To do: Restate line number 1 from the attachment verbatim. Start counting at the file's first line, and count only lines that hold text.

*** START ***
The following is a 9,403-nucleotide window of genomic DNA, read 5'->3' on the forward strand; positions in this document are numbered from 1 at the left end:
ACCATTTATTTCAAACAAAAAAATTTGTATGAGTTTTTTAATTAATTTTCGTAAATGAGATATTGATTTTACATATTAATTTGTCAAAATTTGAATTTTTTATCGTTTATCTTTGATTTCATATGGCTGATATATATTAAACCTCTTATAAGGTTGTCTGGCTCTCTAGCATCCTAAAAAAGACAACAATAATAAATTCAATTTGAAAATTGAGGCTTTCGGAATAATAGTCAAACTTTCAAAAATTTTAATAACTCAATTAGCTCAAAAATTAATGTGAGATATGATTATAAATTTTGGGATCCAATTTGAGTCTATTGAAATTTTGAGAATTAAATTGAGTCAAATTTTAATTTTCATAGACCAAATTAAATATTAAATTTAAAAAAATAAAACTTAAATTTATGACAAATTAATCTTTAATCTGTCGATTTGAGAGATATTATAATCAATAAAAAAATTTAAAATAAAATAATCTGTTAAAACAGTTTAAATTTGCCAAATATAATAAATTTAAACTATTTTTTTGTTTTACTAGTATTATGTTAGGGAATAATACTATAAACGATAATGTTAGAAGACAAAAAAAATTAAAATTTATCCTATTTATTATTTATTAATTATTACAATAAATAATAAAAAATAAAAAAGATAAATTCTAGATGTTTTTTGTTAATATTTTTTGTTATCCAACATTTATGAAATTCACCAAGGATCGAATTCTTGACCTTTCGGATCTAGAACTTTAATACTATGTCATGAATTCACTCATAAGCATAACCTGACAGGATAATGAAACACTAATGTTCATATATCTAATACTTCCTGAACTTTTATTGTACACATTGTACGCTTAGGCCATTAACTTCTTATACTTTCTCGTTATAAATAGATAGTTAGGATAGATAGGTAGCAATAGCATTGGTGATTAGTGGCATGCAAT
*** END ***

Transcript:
The following is a 9,403-nucleotide window of genomic DNA, read 5'->3' on the forward strand; positions in this document are numbered from 1 at the left end: